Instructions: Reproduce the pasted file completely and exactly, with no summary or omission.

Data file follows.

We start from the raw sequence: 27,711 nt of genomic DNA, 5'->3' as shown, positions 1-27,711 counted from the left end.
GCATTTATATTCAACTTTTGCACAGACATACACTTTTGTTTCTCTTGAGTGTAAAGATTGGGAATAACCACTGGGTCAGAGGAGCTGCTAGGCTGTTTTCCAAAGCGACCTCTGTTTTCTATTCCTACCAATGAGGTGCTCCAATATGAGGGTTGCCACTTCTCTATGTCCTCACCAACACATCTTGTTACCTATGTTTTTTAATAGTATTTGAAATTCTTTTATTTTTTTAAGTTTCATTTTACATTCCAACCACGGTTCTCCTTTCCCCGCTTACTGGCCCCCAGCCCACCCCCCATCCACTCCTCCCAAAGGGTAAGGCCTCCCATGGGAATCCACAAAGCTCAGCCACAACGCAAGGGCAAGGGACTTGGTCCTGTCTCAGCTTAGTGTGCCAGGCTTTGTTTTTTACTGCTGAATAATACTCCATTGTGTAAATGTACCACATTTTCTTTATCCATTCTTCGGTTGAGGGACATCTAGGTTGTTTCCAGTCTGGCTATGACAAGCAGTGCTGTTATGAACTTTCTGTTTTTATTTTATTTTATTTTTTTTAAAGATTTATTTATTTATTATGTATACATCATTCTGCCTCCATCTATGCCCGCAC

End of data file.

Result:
We start from the raw sequence: 27,711 nt of genomic DNA, 5'->3' as shown, positions 1-27,711 counted from the left end.
GCATTTATATTCAACTTTTGCACAGACATACACTTTTGTTTCTCTTGAGTGTAAAGATTGGGAATAACCACTGGGTCAGAGGAGCTGCTAGGCTGTTTTCCAAAGCGACCTCTGTTTTCTATTCCTACCAATGAGGTGCTCCAATATGAGGGTTGCCACTTCTCTATGTCCTCACCAACACATCTTGTTACCTATGTTTTTTAATAGTATTTGAAATTCTTTTATTTTTTTAAGTTTCATTTTACATTCCAACCACGGTTCTCCTTTCCCCGCTTACTGGCCCCCAGCCCACCCCCCATCCACTCCTCCCAAAGGGTAAGGCCTCCCATGGGAATCCACAAAGCTCAGCCACAACGCAAGGGCAAGGGACTTGGTCCTGTCTCAGCTTAGTGTGCCAGGCTTTGTTTTTTACTGCTGAATAATACTCCATTGTGTAAATGTACCACATTTTCTTTATCCATTCTTCGGTTGAGGGACATCTAGGTTGTTTCCAGTCTGGCTATGACAAGCAGTGCTGTTATGAACTTTCTGTTTTTATTTTATTTTATTTTTTTTAAAGATTTATTTATTTATTATGTATACATCATTCTGCCTCCATCTATGCCCGCAC